- Many advances in the future of work are promising, but with all of these advances, the ongoing trend of increased competition is expected to continue.
- In 2022, more than 70% of resumes will be rejected by employers.
- According to a PwC report, 60% of people surveyed say that they believe “few people will have stable, long-term employment in the future.”
Many advances in the future of work are promising. However, with all of these advances, the ongoing trend of increased competition is expected to continue growing.
Where will this competition occur and why? For workers, the job market is the primary domain in which competition will increase.
Unfortunately, the future of work means that acquiring new work will be more difficult for a more significant percentage of the population.
Job hunting will become more competitive, and labor shortages will continue.
Currently, job-hunting is already quite competitive despite an abundance of open positions (10.9 million in the U.S.) for jobs. In 2022, more than 70% of resumes will be rejected by employers!
Most people, that is, put out lots of resumes with little to no success.
Unfortunately for job seekers, the future of work will entail more job-hunting competition. And not only this, but most workers are already quite aware of this looming issue.
According to a PwC report, 60% of people surveyed say that they believe “few people will have stable, long-term employment in the future.”
And this worry is not entirely unfounded.
“Competition for the right talent is fierce. And ‘talent’ no longer means the same as ten years ago; many of the roles, skills, and job titles of tomorrow are unknown to us today,” according to PwC.
PwC’s report does not specify what they mean by “talent” apart from requiring specialized and continuing self-motivated education. However, certificate training and higher education are very likely to play a role in acquiring such education, and thus such paths are encouraged.
More competition, but fewer people are working—stiff competition among high-skill workers.
Higher competition has its basis in specialized and adaptive skills on the part of potential employees.
The jobs of the future that PwC’s report alludes to are not the ones people are currently leaving in the Great Resignation.
Low-wage jobs are likely to be the first to get automated. The jobs that will remain unautomated will require further education for employment.
However, it is unclear what will happen to workers who would have otherwise worked low-wage jobs upon being automated. Many workers will likely get left behind, looking for jobs that no longer exist.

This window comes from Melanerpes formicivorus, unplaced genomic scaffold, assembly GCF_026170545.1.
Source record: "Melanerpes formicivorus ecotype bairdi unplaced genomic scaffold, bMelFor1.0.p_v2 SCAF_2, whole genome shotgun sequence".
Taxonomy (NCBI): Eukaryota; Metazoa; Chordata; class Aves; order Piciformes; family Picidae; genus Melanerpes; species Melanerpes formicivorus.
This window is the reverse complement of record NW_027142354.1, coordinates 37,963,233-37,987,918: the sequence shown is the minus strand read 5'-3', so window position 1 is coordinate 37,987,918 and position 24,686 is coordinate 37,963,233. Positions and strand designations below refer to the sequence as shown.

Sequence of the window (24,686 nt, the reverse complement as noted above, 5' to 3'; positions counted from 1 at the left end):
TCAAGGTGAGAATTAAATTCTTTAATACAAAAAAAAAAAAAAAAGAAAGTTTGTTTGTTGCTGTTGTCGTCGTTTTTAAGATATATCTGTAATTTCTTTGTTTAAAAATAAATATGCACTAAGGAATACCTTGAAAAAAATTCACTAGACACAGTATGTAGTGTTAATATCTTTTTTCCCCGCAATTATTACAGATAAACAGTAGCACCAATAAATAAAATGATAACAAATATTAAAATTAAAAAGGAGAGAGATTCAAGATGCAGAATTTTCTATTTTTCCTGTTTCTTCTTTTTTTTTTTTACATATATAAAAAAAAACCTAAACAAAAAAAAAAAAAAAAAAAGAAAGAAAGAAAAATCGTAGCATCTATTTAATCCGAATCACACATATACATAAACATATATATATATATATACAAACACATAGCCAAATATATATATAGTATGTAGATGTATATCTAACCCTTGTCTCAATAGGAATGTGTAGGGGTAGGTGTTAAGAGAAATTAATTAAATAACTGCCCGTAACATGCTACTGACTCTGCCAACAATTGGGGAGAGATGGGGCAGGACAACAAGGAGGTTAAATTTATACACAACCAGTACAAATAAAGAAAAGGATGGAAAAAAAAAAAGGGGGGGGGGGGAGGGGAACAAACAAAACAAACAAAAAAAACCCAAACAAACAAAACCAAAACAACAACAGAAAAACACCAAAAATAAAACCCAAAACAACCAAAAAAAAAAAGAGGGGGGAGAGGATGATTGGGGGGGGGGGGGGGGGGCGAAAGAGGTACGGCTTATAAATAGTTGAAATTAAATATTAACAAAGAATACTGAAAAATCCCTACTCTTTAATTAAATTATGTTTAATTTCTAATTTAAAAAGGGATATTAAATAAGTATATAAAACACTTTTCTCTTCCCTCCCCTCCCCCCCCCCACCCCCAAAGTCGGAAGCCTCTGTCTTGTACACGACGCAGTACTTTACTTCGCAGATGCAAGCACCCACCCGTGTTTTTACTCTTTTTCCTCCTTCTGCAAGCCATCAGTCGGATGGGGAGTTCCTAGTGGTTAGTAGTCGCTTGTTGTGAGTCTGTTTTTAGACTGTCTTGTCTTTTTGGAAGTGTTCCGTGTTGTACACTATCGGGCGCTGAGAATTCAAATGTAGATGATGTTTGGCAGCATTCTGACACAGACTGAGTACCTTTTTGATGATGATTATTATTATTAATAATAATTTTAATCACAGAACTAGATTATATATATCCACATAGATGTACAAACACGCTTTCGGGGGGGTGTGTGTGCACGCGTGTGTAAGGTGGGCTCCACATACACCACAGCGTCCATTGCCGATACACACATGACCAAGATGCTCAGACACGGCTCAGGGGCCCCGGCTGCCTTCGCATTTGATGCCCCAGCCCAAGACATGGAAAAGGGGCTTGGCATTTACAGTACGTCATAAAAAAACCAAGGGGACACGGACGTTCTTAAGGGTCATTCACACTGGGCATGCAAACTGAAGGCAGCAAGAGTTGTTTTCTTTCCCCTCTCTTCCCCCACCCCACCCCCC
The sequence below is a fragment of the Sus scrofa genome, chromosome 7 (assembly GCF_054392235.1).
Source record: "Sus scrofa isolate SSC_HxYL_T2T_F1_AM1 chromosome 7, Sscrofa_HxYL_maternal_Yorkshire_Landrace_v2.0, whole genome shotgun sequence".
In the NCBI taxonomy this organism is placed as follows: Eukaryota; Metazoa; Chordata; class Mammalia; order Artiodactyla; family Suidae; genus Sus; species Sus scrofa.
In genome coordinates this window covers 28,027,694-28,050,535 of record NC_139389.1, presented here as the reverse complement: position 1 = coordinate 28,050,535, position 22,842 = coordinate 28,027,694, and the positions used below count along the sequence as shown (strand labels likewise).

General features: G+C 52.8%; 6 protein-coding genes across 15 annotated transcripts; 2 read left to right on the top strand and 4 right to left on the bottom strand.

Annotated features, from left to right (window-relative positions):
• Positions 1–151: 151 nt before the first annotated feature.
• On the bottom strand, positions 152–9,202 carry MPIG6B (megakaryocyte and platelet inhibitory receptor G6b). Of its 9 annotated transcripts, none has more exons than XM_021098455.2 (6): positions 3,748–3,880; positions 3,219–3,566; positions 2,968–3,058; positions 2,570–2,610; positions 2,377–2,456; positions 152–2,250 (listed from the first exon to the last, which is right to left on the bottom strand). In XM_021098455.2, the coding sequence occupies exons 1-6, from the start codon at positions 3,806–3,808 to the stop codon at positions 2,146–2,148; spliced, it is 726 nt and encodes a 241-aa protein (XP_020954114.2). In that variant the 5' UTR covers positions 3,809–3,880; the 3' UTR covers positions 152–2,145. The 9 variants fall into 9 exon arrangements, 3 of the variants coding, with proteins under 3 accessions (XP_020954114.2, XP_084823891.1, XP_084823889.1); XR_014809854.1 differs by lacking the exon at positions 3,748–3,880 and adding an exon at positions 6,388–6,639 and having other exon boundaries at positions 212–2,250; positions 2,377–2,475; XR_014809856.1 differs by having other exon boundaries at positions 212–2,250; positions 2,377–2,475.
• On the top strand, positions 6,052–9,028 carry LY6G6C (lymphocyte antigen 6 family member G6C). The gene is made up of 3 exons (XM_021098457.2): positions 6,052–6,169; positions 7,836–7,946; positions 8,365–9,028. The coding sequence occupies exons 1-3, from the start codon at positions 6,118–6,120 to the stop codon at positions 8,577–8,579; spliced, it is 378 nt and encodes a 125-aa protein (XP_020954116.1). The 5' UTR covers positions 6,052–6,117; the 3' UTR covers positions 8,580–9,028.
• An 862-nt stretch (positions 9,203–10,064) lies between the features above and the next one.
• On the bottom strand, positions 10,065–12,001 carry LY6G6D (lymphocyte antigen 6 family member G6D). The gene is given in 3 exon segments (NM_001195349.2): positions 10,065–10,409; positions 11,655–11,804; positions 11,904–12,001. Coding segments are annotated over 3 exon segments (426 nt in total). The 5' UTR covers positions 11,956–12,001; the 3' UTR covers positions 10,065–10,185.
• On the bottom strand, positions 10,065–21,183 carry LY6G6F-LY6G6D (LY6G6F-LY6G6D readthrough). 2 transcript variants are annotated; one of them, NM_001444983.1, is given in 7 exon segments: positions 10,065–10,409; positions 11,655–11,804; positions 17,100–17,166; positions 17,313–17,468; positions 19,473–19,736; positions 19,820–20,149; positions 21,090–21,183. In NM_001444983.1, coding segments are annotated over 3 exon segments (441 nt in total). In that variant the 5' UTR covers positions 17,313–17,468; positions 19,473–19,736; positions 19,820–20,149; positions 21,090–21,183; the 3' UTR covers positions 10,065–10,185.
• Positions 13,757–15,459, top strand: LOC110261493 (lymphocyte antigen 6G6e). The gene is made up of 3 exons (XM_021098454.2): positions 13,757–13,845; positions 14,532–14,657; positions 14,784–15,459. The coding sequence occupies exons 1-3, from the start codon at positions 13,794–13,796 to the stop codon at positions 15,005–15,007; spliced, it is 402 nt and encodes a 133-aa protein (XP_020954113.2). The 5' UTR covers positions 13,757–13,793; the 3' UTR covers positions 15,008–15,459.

A Korn Ferry study reports that the current labor shortage –wherein millions are quitting their jobs every month, with 10 million jobs available– will exponentially worsen in the near future.
“The study finds that by 2030, there will be a global human talent shortage of more than 85 million people, or roughly equivalent to the population of Germany. Left unchecked, in 2030 that talent shortage could result in about $8.5 trillion in unrealized annual revenues,” according to the study.
According to another Korn Ferry report, the demand for high-skill work –defined as people who’ve “completed post-secondary education, such as college or university), or a high-level trade college qualification”– will continue to increase over time.
“We have significantly underestimated how quickly demand for highly-skilled labor is being created in the economy through organic economic growth, new types of organizations, technological advancement, and changing consumer demands,” according to the report.
This demand will be met with two things: (1) a highly-competitive labor force and (2) a labor force mostly composed of high-skill workers.
On the first aspect, the highly-competitive nature of the labor market isn’t simply because of the demand for more complex skills. Rather, it is because this demand isn’t likely to be met fully.
To what degree won’t this demand be met? When polled, 82% of business leaders say that they are interested in adopting an accelerated method of technological advancement. The reason for this interest is specifically “to cut the demand for skilled workers.”
Shortages of high-skill labor are already happening. Millions of high-skill jobs remain unfilled in all sectors, and high-skill workers are consistently in short supply.
Business leaders are preparing for this situation to worsen. The United States alone –and merely over the next decade– projected to have some shortages:
- “765,000 needed workers with the skills that come from an associate degree or some college.”
- 8.62 million needed workers for jobs that require a bachelor’s degree or a higher credential.
This represents a missing 5.6% of the American labor force by 2029.
Thus, the pool of highly-skilled applicants –of whom are already competitive enough– will become smaller, and therein, even more competitive.
The future of work will entail a greater amount of labor force competition. Many low-wage jobs will become obsolete in the coming years, and demand for high-skill workers will exponentially increase.
It is unlikely that this demand will be met, so a situation is likely to arise where the labor market consists of a small number of highly qualified candidates competing for a lot of jobs.
It is worth considering the degree to which more of the labor force can acquire the necessary skills of the future, as a situation in which low-wage workers are largely left behind is completely untenable.